Every year, the opportunity presents itself for students to take a leap of faith, leave the cobbled paths of Front Square behind for a semester or two in order to fulfil their academic destiny of studying in a college far, far away. While some opt for the countries of Europe to fine-tune their language skills or to avail of continental living by becoming enamoured with cheap bus services to cities far and wide, others are more partial to far-flung locations.
These students fill our newsfeeds with pictures from various jaunts around America, Australia and Asia. Apart from all the photo ops, what is it really like to participate in an exchange far from home?
Claire McGregor, JS History – North America
“Football is like a religion here and tailgates before the games are not optional if you have any sort of social life. Also EVERYBODY follows the team and actually gets significantly upset if we lose.”
My first impression upon arriving at Notre Dame was surprise at how much it lived up to the classic American college stereotype. Everything from the dorm rooms (and roommates), dining halls and cheerleaders to beer-pong at keg fuelled house-parties and the football games was exactly like the movies. One of the first differences I quickly discovered about studying in the States was the attitude to going to lectures and classes.
Everyone buys all the required books for class before the start of term and nobody tends to frequently miss class (in most modules 3 missed classes is an automatic fail). It was a real eye-opener when my 9am Tuesday class was consistently full, and not missing most students busy sleeping off last night’s Dicey’s (although I suppose I would have the same attitude if my tuition was $68,000 a year). Constant papers, mid-terms, finals and quizzes keep you very busy throughout the year, so in terms of teaching they do somewhat get their money’s worth.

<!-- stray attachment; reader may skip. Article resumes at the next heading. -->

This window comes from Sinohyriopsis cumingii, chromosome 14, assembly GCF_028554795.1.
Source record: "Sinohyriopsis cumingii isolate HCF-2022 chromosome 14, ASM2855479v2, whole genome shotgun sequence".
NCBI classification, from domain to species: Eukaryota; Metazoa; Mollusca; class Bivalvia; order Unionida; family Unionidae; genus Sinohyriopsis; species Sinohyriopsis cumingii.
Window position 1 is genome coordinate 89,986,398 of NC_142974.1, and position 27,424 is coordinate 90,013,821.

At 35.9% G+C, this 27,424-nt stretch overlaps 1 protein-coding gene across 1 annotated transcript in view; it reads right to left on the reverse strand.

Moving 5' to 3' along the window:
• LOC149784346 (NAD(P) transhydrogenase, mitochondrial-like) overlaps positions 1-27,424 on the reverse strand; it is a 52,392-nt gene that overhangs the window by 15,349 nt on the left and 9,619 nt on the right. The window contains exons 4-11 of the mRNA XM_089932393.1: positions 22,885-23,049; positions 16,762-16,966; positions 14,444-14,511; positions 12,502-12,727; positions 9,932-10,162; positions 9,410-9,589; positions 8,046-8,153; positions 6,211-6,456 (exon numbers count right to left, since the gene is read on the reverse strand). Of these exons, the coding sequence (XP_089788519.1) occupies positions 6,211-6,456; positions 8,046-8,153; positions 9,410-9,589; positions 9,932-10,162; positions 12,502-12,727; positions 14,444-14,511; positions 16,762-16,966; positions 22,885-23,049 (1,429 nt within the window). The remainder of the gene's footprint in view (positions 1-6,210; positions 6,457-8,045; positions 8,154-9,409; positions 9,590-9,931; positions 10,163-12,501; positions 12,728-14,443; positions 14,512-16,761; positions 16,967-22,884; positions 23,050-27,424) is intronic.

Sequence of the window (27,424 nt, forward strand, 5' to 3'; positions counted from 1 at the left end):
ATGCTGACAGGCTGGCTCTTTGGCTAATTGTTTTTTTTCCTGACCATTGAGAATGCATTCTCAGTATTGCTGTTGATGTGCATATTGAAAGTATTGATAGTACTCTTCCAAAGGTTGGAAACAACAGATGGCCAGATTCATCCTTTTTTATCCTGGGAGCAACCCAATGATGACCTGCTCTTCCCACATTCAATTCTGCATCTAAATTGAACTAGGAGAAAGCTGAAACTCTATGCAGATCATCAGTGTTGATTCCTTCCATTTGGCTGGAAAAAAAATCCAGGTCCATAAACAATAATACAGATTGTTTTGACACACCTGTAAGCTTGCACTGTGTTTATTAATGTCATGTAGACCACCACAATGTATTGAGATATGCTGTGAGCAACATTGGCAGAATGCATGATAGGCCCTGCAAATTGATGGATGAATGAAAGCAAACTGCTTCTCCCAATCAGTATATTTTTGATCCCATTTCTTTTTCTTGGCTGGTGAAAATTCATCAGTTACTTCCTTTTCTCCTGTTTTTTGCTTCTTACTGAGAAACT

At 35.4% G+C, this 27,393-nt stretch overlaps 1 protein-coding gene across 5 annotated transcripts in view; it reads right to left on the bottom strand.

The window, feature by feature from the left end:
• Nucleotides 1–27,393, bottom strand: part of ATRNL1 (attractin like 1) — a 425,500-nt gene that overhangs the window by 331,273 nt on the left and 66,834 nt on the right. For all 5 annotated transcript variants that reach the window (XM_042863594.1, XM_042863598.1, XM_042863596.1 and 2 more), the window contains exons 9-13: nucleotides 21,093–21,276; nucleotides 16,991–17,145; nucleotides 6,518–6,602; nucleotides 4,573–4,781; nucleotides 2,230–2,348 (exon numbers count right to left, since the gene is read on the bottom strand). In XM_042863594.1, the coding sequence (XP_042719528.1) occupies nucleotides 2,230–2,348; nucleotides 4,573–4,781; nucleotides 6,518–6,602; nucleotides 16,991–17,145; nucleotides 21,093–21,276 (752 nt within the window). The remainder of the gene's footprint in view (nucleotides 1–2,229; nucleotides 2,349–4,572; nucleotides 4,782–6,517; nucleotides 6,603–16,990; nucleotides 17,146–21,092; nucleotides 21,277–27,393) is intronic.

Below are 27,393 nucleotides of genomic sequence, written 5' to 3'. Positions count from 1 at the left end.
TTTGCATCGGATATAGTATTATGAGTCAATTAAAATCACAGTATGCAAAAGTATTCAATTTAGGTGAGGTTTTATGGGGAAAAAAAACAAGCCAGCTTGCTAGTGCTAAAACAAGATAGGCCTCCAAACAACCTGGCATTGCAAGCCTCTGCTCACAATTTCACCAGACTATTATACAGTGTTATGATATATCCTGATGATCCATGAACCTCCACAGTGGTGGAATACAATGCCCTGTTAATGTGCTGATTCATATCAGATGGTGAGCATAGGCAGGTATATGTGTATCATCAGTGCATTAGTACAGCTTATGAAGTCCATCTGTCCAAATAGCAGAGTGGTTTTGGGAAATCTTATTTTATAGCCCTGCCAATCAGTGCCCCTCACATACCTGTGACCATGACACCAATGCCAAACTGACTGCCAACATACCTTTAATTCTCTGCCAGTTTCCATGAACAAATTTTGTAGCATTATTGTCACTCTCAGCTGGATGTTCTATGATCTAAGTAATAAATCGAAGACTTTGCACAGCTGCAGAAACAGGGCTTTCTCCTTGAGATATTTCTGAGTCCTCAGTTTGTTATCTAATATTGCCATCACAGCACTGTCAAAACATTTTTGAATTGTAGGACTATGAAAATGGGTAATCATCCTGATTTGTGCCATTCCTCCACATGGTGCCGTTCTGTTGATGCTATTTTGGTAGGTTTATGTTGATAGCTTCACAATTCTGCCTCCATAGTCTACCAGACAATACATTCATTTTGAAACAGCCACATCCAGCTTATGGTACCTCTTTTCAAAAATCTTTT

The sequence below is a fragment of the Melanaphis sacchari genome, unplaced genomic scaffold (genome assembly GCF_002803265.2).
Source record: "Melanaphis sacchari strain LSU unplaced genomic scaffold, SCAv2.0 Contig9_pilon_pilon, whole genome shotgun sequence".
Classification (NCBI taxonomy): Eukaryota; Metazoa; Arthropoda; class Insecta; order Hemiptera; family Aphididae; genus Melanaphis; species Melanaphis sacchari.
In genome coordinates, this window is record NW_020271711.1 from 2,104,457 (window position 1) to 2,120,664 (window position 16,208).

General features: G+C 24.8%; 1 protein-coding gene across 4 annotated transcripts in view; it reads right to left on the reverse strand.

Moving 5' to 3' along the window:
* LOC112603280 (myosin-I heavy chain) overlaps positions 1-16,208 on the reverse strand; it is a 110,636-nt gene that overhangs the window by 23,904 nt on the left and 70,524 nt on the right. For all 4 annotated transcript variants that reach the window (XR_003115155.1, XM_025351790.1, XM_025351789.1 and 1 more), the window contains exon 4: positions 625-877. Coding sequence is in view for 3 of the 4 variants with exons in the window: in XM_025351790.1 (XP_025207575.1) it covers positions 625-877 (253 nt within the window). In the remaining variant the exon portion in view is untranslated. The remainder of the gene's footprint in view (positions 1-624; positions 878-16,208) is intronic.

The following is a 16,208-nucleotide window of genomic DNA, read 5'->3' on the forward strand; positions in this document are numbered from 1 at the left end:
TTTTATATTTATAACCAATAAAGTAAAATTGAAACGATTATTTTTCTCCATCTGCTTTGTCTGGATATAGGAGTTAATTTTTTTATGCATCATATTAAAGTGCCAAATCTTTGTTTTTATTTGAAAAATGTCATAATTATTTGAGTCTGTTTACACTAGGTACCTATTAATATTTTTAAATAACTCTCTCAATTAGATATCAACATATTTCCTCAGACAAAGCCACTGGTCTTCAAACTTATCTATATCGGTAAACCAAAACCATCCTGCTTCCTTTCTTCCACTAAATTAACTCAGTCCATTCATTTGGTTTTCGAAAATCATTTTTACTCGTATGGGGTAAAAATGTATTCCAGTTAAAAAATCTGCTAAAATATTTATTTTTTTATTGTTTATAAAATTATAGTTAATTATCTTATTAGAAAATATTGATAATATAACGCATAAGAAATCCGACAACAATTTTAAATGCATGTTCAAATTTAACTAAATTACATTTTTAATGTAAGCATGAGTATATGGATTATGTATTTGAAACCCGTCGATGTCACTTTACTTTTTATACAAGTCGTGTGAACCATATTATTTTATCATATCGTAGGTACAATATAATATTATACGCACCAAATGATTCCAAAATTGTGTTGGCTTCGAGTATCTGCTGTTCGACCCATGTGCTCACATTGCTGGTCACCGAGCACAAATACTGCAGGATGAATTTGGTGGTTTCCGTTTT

The dorm system in Notre Dame really takes care of you. In addition to getting fed in a dining hall everyday it does feel like your independence has taken a few steps back from studying and living in Dublin. I’ve always been a mediocre cook, so I’m quite happy to have my meals made for me every day and it is an incredibly convenient, if slightly repetitive ‘boarding school-esque’ system. The isolated campus, complete with two lakes, a basilica, and picturesque tree-lined running paths is a far-cry from city centre Trinity and does provide a slightly more relaxing environment, although I do miss the easy availability of shops, cafes, pubs and clubs.
The nightlife around Notre Dame essentially consists of three pretty grimy dive bars or intensely sweaty on-campus ‘dorm parties’. Football is like a religion here and tailgates before the games are not optional if you have any sort of social life. Also EVERYBODY follows the team and actually gets significantly upset if we lose.
The November election was a very bizarre and shocking experience because Notre Dame is reasonably unique among the larger US colleges as being a very conservative, Catholic school where many students would be from Republican backgrounds. While I encountered many students and staff who had the standard European, liberal, democratic views that we in Trinity are so used to, I was surprised by how many young, highly educated people I met who were willing to support and vote for Trump so that they weren’t voting ‘against their party’, or who had decided to abstain or were simply not registered to vote at all. From talking to friends in Californian universities I know my mid-western American election experience was very different from theirs, where the result provoked campus-wide mourning and demonstrations.